Physical activity risks at school. What exactly is cotton wool?

Warnings about risk are moral endeavors. Agendas which aim to minimize risk involve (usually implicit) ideas about human safety, welfare and security. But when people perceive the risk-minimization agenda is being taken too far, such as attempting to minimize risk in school settings, the reaction often contain claims of “nanny state” and “cotton wool”. But a recent Australian news report shows that everything we think about raising “tough”, “resilient” children might be a sham. I recommend reading the link above and then reading the rest of this critique … at your own risk.

The fascinating thing about this article is that despite the “pro-risk narrative” in the title, this narrative is subtly subverted through various disclaimers and imagery. The end result is that far from being a place where children “stare down risk”, the schools presented in the article are places where risk is continuously managed through numerous physical structures and rules. Here are some Socratic questions:

  1. What is the point of the article?
    The article title is: “The anti-cottonwool schools where kids stare down risk in favour of nature play.” Look at the rhetoric here. Schools are positioned as resisting cotton wool and the children are actively staring down risk. Big claims for sure, but they are not necessarily borne out by the evidence.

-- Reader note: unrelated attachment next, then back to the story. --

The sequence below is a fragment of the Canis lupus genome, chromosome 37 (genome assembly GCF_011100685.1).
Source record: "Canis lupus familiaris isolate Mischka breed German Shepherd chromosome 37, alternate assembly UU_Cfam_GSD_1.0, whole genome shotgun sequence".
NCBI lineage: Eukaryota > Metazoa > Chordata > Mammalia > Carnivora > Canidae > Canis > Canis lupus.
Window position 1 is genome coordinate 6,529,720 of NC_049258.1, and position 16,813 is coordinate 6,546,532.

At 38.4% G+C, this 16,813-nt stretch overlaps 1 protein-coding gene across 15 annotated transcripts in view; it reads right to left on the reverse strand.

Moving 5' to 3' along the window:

2. What activities are now promoted by the schools?
    The article suggests children can now “… race around on rollerblades, fly off ramps in crates and slide down trees.” This sounds fine, but it leads to another question …
  3. Are there any rules at all?
    Yes, actually, there are still plenty of rules:
    Helmets are compulsory
    Signed permission is essential
    Wheeled activities appear to be on a one way track
    Trampolines are fully enclosed with side netting
    No more than 2 children can be on the trampoline at any time
    No stacking milk crates
    No walking on the large wooden spools
    No tying rope to yourself
    Sun hats and shoes appear compulsory
  4. What does the play look like?
    The imagery in the article shows that far from being “free” play, the activities remain regulated with regard to risk reduction. For example, a claim that “Students at West Greenwood Primary School get knocked down, but they get up again” is accompanied by a image of someone falling off a sled onto apparently soft grass. The wheeled activities require helmets and are one way travel.
    sledbikes
    Neither the trampolining nor the “ramp” appear to be particularly places of great risk. If indeed activities such as these have been banned before then I would agree with one of the teachers in the article that things have gone too far if indeed these activities were removed.
    trampramp
  5. What is the result of all this supposed risky play?
    Well, the claim that injury complaints have reduced at one school should really provoke some thoughts. Is it that these children are being injured to the same extent but not complaining? Or impossibly, are they being injured less often despite riskier play? If it is the latter, one might argue this new play is still not risky enough! We don’t learn this from the article but it would be nice to know!

    Joe Piggin

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